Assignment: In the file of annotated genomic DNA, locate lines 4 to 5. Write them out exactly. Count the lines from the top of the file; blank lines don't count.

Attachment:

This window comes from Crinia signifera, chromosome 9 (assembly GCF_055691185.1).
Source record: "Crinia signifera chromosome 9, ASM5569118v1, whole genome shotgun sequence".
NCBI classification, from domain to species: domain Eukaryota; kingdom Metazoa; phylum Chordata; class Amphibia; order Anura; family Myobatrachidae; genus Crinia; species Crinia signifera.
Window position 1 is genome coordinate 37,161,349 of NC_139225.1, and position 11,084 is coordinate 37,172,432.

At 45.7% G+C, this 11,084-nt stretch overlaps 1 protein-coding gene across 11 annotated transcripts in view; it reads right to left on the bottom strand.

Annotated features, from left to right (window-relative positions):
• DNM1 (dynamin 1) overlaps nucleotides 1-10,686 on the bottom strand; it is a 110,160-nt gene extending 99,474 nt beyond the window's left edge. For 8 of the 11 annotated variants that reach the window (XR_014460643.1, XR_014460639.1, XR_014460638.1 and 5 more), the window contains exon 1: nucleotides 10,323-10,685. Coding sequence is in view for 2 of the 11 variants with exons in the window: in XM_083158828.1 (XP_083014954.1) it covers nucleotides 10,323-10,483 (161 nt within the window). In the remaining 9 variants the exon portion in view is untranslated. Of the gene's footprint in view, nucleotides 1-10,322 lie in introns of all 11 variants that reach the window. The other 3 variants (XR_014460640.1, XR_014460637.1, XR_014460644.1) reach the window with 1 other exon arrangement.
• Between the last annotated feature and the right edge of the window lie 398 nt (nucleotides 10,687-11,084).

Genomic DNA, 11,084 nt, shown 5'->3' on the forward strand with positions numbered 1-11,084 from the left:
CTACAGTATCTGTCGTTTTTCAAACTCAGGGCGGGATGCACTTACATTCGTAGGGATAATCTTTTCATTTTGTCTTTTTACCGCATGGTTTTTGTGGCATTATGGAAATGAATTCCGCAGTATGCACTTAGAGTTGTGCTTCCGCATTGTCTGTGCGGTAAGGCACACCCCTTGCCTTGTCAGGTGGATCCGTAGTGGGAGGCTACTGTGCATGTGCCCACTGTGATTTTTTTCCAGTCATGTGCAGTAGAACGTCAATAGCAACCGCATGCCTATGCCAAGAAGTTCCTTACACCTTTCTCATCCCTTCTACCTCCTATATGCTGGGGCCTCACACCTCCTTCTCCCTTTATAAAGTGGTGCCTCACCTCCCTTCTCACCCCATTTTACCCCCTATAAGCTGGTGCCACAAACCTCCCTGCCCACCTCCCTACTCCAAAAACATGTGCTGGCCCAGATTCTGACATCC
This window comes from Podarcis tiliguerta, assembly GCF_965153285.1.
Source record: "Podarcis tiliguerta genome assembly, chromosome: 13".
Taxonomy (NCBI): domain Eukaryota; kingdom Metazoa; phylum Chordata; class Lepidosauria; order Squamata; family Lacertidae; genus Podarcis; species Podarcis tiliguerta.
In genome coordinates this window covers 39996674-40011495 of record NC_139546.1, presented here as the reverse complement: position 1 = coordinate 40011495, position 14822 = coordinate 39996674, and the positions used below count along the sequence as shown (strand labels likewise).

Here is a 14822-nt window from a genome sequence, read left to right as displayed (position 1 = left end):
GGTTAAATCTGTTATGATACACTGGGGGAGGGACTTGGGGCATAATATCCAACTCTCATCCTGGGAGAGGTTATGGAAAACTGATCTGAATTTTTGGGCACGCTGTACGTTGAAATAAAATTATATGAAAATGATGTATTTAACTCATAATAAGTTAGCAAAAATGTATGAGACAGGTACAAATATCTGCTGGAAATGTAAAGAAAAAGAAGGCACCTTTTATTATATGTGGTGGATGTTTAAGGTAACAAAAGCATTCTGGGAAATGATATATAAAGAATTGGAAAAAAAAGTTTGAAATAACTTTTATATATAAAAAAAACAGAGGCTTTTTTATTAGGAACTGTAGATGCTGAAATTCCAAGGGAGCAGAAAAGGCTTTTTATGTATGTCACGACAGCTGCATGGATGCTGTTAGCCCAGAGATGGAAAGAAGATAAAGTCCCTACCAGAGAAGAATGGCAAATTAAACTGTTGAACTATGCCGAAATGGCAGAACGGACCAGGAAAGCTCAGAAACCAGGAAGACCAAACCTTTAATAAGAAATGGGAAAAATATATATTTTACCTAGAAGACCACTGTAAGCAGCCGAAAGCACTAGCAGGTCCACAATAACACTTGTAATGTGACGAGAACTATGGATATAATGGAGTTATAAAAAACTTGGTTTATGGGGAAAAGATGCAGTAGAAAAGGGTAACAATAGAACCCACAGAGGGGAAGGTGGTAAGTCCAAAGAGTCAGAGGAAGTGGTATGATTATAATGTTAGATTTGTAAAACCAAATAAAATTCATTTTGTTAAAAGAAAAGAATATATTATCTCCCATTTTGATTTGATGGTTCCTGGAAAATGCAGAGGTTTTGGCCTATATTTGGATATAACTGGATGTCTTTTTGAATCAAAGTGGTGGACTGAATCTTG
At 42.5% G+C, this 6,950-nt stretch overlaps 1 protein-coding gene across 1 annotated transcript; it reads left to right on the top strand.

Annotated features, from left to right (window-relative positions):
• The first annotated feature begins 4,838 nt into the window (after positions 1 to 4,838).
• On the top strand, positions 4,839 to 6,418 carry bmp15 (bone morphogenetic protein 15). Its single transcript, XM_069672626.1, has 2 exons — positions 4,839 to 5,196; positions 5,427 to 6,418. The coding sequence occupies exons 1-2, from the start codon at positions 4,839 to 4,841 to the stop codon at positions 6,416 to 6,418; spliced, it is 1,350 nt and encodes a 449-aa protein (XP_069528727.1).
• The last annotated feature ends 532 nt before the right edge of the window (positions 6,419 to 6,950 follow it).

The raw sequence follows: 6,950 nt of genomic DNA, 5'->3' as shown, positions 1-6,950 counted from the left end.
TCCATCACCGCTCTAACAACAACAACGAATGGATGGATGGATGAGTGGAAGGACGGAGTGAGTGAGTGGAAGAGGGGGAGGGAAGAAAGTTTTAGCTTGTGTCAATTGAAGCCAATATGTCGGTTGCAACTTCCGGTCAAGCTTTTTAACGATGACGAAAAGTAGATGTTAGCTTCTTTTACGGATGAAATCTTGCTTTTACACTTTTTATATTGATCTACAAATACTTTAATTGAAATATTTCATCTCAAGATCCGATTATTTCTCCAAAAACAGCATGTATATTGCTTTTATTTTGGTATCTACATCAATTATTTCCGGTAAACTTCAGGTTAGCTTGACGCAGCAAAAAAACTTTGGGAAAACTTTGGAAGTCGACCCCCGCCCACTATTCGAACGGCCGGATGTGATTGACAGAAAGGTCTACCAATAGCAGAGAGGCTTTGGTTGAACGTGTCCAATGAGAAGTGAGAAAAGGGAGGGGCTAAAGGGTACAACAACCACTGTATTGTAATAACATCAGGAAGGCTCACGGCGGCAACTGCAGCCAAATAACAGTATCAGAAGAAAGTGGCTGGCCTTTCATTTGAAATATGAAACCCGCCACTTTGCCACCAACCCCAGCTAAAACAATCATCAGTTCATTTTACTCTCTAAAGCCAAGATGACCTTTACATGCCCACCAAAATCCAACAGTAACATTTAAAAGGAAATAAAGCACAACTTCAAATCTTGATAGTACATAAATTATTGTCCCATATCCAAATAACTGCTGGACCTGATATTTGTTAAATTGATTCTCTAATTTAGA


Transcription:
Window position 1 is genome coordinate 37,161,349 of NC_139225.1, and position 11,084 is coordinate 37,172,432.

At 45.7% G+C, this 11,084-nt stretch overlaps 1 protein-coding gene across 11 annotated transcripts in view; it reads right to left on the bottom strand.